- Three New Yorkers and a Texan make up the Ari Roland Jazz Quartet
- They are part of a cultural exchange program designed to win Pakistani hearts and minds
- Relations between the U.S. and Pakistani governments are particularly strained
- U.S. officials accuse Pakistan's top spy agency of harboring extremists
A head-bopping, hip-shaking flurry of drum beats.
The soulful screams of a saxophone.
The gut-thumping strums of a double bass.
And the silky smooth lyrics of Summertime -- the lullaby classic made famous by Ella Fitzgerald -- all under a starlit night.
The scene could be straight from an outdoor Jazz festival in New York City.
But this is Pakistan -- a country plagued by its reputation for Islamist militancy, corruption and poverty -- and the jazz is courtesy of three New Yorkers and a Texan who make up the Ari Roland Jazz Quartet.
The four performed at a 500-seat amphitheater on the outskirts of the capital, Islamabad, in a country American musicians almost never visit because of security concerns and widespread anti-Americanism.
The U.S. State Department helped organize the band's visit as part of a cultural exchange program designed to win Pakistani hearts and minds.
"We don't feel like we're in danger," said the band's creator and bassist Ari Roland. "We're thrilled to be here. We feel welcome, so at home."
The band's visit comes at a time when relations between the U.S. and Pakistani governments are strained.
The partnership hit a new low when U.S. officials accused Pakistan's top spy agency, the Directorate for Inter-Services Intelligence or ISI, of harboring extremists and helping insurgents in Afghanistan.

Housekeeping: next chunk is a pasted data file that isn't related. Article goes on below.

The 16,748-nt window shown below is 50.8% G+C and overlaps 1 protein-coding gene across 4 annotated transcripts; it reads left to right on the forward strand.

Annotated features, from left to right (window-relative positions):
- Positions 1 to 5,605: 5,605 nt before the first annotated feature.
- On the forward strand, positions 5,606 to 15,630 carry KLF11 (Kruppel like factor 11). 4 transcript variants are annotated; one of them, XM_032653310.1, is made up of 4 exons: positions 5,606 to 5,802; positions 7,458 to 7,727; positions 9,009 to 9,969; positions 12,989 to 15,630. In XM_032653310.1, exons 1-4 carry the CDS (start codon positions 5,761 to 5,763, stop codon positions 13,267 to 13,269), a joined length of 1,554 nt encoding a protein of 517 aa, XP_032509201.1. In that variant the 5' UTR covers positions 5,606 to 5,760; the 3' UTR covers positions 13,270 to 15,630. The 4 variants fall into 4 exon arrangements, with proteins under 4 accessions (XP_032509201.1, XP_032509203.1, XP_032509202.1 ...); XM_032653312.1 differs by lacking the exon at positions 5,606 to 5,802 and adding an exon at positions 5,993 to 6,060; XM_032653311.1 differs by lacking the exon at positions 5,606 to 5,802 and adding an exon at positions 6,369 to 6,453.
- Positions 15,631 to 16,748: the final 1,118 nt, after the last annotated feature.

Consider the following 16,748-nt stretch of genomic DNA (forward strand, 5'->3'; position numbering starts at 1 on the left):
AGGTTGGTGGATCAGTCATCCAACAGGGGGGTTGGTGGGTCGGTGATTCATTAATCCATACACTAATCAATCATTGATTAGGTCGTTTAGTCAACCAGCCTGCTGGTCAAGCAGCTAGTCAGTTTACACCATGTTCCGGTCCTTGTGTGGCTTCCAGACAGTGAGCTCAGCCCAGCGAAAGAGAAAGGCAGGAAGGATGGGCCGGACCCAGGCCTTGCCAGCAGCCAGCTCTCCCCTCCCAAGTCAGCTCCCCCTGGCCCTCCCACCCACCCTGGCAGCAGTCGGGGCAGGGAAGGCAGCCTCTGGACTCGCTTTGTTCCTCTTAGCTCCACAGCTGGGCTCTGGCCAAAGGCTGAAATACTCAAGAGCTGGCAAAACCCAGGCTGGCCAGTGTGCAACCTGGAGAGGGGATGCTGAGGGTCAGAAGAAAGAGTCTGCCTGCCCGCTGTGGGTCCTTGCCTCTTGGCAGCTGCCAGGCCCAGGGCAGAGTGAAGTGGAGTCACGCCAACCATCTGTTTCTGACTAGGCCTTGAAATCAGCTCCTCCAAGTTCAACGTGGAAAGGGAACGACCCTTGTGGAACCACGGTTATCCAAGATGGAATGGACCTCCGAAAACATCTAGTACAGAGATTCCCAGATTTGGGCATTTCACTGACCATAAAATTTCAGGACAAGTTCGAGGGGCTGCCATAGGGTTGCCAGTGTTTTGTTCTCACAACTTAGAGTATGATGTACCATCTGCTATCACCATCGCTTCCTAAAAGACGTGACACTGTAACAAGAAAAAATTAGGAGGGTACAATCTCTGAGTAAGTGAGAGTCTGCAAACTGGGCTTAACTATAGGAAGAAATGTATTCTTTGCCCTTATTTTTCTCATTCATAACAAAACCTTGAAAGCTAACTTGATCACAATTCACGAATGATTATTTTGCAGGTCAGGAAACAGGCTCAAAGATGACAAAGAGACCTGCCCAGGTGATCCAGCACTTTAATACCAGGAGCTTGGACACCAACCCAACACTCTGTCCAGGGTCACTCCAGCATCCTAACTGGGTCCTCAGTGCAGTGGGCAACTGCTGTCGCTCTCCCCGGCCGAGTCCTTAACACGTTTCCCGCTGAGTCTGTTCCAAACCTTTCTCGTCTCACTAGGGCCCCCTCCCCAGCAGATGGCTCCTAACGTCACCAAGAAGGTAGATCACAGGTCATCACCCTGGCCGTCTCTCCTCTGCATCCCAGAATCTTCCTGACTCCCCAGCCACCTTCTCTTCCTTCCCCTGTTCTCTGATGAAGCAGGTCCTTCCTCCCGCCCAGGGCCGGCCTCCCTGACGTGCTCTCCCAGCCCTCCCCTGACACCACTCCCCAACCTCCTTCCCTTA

Islamabad hit back with it's own tough talk, accusing Washington of using Pakistan as a scapegoat for its failed policy in the region and warning the U.S. might lose Pakistan as an ally if it continues with the public accusations.
The Ari Roland Quartet is under no illusion that it can solve the U.S.-Pakistani rift but jazz can help, they said.
"Music has a history of bringing people together from across the world," said Roland.
But the band acknowledged the hearts and minds America needs to win were probably not among their audience. The concert was invite only, not open to the public. The guests were mostly foreign diplomats, Pakistani politicians and their families -- many educated in the west, people who probably already like America.
Even so, the quartet said this was a start.
They drew loud cheers when they performed their jazzed up rendition of Dil Dil Pakistan, the country's most patriotic song.
More applause came when they joined Pakistani rock band Fuzon for a song called Friendship is Life. Within seconds American and Pakistani musicians were in soulful synchrony.
If only U.S.-Pakistani relations were that easy.